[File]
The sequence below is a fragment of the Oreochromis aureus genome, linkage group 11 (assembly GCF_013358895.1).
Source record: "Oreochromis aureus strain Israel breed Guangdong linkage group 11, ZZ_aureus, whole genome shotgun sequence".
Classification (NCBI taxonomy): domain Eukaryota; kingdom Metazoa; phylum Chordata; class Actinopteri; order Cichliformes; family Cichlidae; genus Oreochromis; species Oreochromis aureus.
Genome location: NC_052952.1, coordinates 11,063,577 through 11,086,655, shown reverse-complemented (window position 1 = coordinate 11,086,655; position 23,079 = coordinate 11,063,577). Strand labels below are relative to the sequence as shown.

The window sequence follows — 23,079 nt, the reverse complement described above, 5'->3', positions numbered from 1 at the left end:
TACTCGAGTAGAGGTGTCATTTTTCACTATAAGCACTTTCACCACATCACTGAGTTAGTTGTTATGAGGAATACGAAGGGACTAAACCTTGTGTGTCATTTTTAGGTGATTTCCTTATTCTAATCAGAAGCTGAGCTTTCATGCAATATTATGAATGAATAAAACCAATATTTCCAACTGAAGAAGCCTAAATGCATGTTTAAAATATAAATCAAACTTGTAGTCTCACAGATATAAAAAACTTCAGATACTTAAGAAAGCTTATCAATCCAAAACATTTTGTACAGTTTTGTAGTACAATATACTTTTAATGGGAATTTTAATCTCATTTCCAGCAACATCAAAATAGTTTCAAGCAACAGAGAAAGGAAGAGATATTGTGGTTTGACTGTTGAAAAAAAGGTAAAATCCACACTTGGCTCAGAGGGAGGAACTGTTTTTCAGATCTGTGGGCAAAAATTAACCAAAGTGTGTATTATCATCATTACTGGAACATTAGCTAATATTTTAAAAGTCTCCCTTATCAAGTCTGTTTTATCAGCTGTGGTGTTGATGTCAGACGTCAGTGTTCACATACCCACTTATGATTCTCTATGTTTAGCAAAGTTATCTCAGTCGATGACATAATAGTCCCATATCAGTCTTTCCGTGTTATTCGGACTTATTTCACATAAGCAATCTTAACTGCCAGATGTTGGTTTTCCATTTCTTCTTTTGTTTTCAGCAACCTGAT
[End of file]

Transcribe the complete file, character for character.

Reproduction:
The sequence below is a fragment of the Oreochromis aureus genome, linkage group 11 (assembly GCF_013358895.1).
Source record: "Oreochromis aureus strain Israel breed Guangdong linkage group 11, ZZ_aureus, whole genome shotgun sequence".
Classification (NCBI taxonomy): domain Eukaryota; kingdom Metazoa; phylum Chordata; class Actinopteri; order Cichliformes; family Cichlidae; genus Oreochromis; species Oreochromis aureus.
Genome location: NC_052952.1, coordinates 11,063,577 through 11,086,655, shown reverse-complemented (window position 1 = coordinate 11,086,655; position 23,079 = coordinate 11,063,577). Strand labels below are relative to the sequence as shown.

The window sequence follows — 23,079 nt, the reverse complement described above, 5'->3', positions numbered from 1 at the left end:
TACTCGAGTAGAGGTGTCATTTTTCACTATAAGCACTTTCACCACATCACTGAGTTAGTTGTTATGAGGAATACGAAGGGACTAAACCTTGTGTGTCATTTTTAGGTGATTTCCTTATTCTAATCAGAAGCTGAGCTTTCATGCAATATTATGAATGAATAAAACCAATATTTCCAACTGAAGAAGCCTAAATGCATGTTTAAAATATAAATCAAACTTGTAGTCTCACAGATATAAAAAACTTCAGATACTTAAGAAAGCTTATCAATCCAAAACATTTTGTACAGTTTTGTAGTACAATATACTTTTAATGGGAATTTTAATCTCATTTCCAGCAACATCAAAATAGTTTCAAGCAACAGAGAAAGGAAGAGATATTGTGGTTTGACTGTTGAAAAAAAGGTAAAATCCACACTTGGCTCAGAGGGAGGAACTGTTTTTCAGATCTGTGGGCAAAAATTAACCAAAGTGTGTATTATCATCATTACTGGAACATTAGCTAATATTTTAAAAGTCTCCCTTATCAAGTCTGTTTTATCAGCTGTGGTGTTGATGTCAGACGTCAGTGTTCACATACCCACTTATGATTCTCTATGTTTAGCAAAGTTATCTCAGTCGATGACATAATAGTCCCATATCAGTCTTTCCGTGTTATTCGGACTTATTTCACATAAGCAATCTTAACTGCCAGATGTTGGTTTTCCATTTCTTCTTTTGTTTTCAGCAACCTGAT